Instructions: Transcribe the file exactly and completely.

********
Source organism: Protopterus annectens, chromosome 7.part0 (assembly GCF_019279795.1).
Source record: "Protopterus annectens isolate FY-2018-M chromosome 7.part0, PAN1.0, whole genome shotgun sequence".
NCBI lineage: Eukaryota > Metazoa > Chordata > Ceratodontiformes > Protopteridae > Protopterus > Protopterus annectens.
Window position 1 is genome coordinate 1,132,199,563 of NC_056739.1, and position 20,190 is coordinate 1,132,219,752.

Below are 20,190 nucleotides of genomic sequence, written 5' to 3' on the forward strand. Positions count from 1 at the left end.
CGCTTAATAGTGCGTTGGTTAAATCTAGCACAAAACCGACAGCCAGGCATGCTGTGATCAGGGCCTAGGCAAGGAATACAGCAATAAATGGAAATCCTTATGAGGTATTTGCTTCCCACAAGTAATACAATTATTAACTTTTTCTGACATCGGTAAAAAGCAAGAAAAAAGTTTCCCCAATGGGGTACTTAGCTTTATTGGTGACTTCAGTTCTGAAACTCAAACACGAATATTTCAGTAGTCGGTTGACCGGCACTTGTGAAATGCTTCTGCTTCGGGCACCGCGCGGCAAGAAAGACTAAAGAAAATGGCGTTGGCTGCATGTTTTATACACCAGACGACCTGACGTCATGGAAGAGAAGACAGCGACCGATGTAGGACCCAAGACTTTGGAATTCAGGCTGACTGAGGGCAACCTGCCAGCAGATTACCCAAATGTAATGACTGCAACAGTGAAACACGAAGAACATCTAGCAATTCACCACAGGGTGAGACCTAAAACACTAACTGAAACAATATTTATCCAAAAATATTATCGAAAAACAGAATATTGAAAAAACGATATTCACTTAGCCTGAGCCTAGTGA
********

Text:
Source organism: Protopterus annectens, chromosome 7.part0 (assembly GCF_019279795.1).
Source record: "Protopterus annectens isolate FY-2018-M chromosome 7.part0, PAN1.0, whole genome shotgun sequence".
NCBI lineage: Eukaryota > Metazoa > Chordata > Ceratodontiformes > Protopteridae > Protopterus > Protopterus annectens.
Window position 1 is genome coordinate 1,132,199,563 of NC_056739.1, and position 20,190 is coordinate 1,132,219,752.

Below are 20,190 nucleotides of genomic sequence, written 5' to 3' on the forward strand. Positions count from 1 at the left end.
CGCTTAATAGTGCGTTGGTTAAATCTAGCACAAAACCGACAGCCAGGCATGCTGTGATCAGGGCCTAGGCAAGGAATACAGCAATAAATGGAAATCCTTATGAGGTATTTGCTTCCCACAAGTAATACAATTATTAACTTTTTCTGACATCGGTAAAAAGCAAGAAAAAAGTTTCCCCAATGGGGTACTTAGCTTTATTGGTGACTTCAGTTCTGAAACTCAAACACGAATATTTCAGTAGTCGGTTGACCGGCACTTGTGAAATGCTTCTGCTTCGGGCACCGCGCGGCAAGAAAGACTAAAGAAAATGGCGTTGGCTGCATGTTTTATACACCAGACGACCTGACGTCATGGAAGAGAAGACAGCGACCGATGTAGGACCCAAGACTTTGGAATTCAGGCTGACTGAGGGCAACCTGCCAGCAGATTACCCAAATGTAATGACTGCAACAGTGAAACACGAAGAACATCTAGCAATTCACCACAGGGTGAGACCTAAAACACTAACTGAAACAATATTTATCCAAAAATATTATCGAAAAACAGAATATTGAAAAAACGATATTCACTTAGCCTGAGCCTAGTGA